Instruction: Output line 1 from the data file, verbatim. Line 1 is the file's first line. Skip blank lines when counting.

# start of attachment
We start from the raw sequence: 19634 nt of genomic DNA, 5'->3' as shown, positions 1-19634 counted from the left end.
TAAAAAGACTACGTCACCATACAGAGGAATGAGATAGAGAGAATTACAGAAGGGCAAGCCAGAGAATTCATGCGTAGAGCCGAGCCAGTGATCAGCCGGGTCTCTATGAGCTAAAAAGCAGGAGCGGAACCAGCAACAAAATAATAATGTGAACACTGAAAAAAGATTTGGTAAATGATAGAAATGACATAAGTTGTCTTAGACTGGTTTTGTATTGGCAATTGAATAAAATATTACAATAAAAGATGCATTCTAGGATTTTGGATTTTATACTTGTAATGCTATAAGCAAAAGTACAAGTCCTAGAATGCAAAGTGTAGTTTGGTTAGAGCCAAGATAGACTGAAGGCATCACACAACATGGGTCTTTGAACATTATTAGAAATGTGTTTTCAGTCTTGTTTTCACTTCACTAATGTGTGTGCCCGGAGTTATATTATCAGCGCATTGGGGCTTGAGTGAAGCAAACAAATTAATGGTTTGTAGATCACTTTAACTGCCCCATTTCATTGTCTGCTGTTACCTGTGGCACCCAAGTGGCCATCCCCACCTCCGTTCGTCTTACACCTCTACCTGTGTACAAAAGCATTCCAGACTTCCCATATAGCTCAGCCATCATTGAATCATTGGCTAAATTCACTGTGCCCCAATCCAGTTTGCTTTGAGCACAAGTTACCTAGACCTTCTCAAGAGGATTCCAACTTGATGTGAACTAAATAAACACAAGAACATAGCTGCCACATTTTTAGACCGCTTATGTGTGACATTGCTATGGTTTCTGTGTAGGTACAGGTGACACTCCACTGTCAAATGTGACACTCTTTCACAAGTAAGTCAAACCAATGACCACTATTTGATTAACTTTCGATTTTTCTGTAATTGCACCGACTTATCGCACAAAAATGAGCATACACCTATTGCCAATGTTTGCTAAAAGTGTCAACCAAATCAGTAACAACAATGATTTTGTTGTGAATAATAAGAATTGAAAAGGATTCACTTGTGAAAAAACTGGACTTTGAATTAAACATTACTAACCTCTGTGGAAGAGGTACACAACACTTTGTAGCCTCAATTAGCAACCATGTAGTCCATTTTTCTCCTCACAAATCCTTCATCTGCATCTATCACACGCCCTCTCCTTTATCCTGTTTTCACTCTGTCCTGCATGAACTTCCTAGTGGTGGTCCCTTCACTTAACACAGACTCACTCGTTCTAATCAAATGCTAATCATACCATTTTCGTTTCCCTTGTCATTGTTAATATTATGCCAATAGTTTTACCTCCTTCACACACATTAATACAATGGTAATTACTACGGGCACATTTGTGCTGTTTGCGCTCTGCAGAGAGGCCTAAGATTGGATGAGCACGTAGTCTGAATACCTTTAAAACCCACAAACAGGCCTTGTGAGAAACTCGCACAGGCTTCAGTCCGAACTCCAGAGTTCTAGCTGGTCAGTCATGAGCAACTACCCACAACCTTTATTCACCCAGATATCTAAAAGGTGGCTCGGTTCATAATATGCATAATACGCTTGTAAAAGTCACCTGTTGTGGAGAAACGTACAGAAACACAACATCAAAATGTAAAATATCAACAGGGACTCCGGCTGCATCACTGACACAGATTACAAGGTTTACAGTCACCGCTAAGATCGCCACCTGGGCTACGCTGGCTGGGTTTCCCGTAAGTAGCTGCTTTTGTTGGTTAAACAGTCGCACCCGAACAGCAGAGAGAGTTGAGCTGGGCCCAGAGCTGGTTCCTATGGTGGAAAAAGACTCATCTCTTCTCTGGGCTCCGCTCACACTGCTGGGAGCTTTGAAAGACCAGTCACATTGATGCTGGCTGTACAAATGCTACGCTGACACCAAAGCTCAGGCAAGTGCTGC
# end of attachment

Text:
We start from the raw sequence: 19634 nt of genomic DNA, 5'->3' as shown, positions 1-19634 counted from the left end.